Entries Tagged 'Economics and Investing' ↓

Why High Income Inequality Heralds Economic Crises

Review of Robert Reich’s 2013 Documentary “Inequality for All” – part 2 of 4

‘There comes a point where money has no real utility” (Warren Buffett, September 2016)

In his 2013 film, economist Robert Reich says: Income inequality appears to be a harbinger of oncoming economic depression

Reich bases this hypothesis on research by two other economists about US income tax rates over the 100 year period from 1913 to 2013. In particular, a graph that takes the same shape as the iconic Golden Gate bridge.

Golden Gate Bridge stock photo

Reich points out the two peaks of highest US income inequality between the rich and middle class on the graph occurred in 1928 and 2007, the year before the Great Depressions of 1929 and 2008.

Robert Reich’s answer to why income inequality ‘correlates’ (is associated) with economic depressions in the United States is: because the wealthiest Americans do not spend enough money.

The rich save money instead, by putting it in funds of funds, i.e. hedge funds. Consumer spending makes up 70% of US national income. This is why Reich thinks we need a middle class.

Reich points out that this spending makes the middle class the TRUE JOB CREATORS. Continue reading →

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Why Our Economy is Struggling

Review of Robert Reich’s 2013 Documentary “Inequality for All” – Part 1 of 4

“You can’t step twice into the same river” (Heraclitus, ancient Greek philosopher)

“Inequality for All” (available on YouTube) is an auto-biography {at one point literally :-)} of the life and career of economist Robert Reich along with Reich’s take on the rise and decline of ‘income inequality’ in the US over the past 100 years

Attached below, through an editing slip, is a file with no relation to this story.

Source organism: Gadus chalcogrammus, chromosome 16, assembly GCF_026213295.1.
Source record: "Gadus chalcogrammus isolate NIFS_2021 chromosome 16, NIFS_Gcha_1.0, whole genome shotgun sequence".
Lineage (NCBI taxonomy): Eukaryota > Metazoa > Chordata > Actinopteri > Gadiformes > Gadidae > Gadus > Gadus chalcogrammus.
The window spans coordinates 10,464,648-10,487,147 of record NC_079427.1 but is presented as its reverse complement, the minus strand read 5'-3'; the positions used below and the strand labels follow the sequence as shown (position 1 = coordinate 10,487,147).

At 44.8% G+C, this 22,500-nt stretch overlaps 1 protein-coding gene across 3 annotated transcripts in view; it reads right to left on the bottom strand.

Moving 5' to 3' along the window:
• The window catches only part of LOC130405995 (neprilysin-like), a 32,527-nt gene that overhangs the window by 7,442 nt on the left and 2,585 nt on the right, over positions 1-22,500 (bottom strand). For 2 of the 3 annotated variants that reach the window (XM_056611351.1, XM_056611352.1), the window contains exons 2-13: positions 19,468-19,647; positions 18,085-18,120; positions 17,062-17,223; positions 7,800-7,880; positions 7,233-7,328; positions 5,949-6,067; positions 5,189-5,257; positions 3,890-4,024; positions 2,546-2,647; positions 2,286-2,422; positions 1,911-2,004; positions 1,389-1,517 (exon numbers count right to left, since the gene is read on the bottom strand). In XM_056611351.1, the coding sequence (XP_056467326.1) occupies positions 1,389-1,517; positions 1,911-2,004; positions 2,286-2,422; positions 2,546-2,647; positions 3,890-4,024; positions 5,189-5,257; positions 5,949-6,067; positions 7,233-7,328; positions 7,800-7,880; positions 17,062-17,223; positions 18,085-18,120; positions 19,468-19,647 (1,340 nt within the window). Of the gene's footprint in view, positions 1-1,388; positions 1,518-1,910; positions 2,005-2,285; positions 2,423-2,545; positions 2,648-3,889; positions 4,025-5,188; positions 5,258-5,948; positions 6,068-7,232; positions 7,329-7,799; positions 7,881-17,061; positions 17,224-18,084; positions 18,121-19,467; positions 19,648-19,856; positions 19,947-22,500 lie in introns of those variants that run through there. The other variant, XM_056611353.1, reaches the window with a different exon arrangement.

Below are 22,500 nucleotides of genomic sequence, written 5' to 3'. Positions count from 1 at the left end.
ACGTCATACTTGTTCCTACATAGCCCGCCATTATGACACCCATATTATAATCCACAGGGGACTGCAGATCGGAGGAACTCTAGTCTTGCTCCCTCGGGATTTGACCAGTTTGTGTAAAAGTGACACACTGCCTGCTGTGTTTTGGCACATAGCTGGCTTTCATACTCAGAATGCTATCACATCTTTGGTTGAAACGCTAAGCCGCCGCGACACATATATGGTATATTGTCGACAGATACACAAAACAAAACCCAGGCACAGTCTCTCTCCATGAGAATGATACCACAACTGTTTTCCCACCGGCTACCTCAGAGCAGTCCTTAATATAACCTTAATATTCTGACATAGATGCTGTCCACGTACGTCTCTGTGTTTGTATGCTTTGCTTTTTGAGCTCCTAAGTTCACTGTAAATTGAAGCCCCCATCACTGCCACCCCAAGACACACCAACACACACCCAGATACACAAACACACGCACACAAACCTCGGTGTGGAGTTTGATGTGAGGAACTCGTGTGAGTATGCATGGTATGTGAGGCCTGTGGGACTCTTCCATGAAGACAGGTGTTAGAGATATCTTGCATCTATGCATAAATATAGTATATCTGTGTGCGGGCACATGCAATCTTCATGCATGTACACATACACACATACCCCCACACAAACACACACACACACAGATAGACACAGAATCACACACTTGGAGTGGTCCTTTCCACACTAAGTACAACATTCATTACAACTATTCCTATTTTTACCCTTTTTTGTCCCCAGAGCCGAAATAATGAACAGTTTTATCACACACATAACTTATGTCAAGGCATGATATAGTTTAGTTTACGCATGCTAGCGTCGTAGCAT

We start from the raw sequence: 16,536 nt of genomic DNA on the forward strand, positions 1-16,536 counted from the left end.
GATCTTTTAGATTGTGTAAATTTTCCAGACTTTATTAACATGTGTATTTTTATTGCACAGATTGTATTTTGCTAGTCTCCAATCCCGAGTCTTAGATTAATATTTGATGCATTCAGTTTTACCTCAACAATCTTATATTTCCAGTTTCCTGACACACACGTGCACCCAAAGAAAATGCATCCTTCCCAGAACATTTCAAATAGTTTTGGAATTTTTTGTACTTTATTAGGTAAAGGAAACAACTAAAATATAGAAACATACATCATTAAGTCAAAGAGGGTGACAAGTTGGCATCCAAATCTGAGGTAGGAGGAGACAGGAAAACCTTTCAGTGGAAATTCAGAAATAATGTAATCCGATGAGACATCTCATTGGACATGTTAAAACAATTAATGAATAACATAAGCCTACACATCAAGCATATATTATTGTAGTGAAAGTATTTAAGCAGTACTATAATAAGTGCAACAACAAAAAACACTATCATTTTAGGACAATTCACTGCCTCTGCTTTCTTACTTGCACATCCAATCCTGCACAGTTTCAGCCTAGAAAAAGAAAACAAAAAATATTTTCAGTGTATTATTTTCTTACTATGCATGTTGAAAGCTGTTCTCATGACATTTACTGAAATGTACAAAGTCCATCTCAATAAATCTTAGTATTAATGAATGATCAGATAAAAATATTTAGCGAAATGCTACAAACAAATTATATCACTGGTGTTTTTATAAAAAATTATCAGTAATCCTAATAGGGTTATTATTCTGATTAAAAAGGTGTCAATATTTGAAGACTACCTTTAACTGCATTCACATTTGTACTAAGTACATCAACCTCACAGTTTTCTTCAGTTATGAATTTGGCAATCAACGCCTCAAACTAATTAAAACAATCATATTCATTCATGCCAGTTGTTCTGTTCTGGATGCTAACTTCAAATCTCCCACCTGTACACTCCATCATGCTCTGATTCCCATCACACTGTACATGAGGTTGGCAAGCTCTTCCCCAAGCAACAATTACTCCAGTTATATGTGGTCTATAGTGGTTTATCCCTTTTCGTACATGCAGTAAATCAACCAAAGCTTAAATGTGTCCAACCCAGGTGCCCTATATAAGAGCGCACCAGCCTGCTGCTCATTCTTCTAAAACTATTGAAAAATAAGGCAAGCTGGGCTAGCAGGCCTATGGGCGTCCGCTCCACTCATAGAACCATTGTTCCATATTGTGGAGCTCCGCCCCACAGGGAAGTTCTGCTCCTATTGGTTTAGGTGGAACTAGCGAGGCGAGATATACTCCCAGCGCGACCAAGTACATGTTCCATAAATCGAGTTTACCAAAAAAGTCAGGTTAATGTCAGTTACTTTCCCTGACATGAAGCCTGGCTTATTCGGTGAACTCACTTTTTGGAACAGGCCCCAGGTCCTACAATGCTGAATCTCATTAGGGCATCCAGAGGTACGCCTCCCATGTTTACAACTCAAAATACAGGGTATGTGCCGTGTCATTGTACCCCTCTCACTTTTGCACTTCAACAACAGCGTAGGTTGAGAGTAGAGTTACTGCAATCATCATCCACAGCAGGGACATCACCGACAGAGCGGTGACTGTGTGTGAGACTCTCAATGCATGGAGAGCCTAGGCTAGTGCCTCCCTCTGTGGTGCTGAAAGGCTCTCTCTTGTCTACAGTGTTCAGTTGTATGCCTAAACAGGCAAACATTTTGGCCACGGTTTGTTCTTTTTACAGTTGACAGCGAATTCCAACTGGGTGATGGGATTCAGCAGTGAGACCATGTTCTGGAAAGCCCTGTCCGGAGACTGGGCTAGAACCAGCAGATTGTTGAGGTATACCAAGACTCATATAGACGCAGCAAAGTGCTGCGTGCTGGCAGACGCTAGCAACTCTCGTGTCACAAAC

Early on we see TV commentator, Jon Stewart quipping that the US ranks as the 64th highest country in terms of ‘economic fairness’—we’re just under Cameroon and above Uruguay, Jamaica, and Uganda. Robert Reich adds: Of all the developed countries in the world, the US has the most income inequality. Continue reading →

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Word of The Day: Ramping

Ramping—what it means for financial-crime prosecutions….


A number of financial sector frauds are now being reported in the news.

Notable is the arrest of the HSBC executive in charge of global forex cash trading, and an outstanding warrant for a former executive at that bank.

Forex is short for foreign exchange of currencies. This is the biggest of the global financial markets. Trading in the forex market averages 5.3 trillion dollars per day!

HSBC is a British bank, one of the largest investment banks in the world, headquartered in London. Prior to the Financial Crisis of 2008, HSBC was a leader in bank transfers.

This was back in the day when bank transfers weren’t as easy to do as now. HSBC acted as an intermediary, transferring a depositor’s money from one bank or credit union into its own bank and then on to another bank or credit union.

Forex is a similar operation. An intermediary bank accomplishes a transfer of one party’s currency into a different currency that is used by another country.

Usually forex transactions are a matter of exchanging smaller countries’ currency for the big five global currencies; the US dollar, EURO, Yen, British pound, or Swiss Franc.

For business transactions, forex facilitates trade between two or more parties operating in different country currencies.

International businesses; big investors called “money-market traders”; and tourists, all depend heavily on the forex market to “get to where they’re trying to go” financially or in person.

HSBC investigated the alleged fraud, a $3.5 billion purchase of sterling in 2011 for the Cairn Energy PLC, one of Europe’s leading independent oil and gas exploration and development companies, and found no breach of HSBC’s own code of conduct.

However, after the Financial Crisis of 2008 turned over a lot of financial rocks and slimy beings scurried out into the light, HSBC was alleged to have been involved in several kinds of shady dealings. Continue reading →

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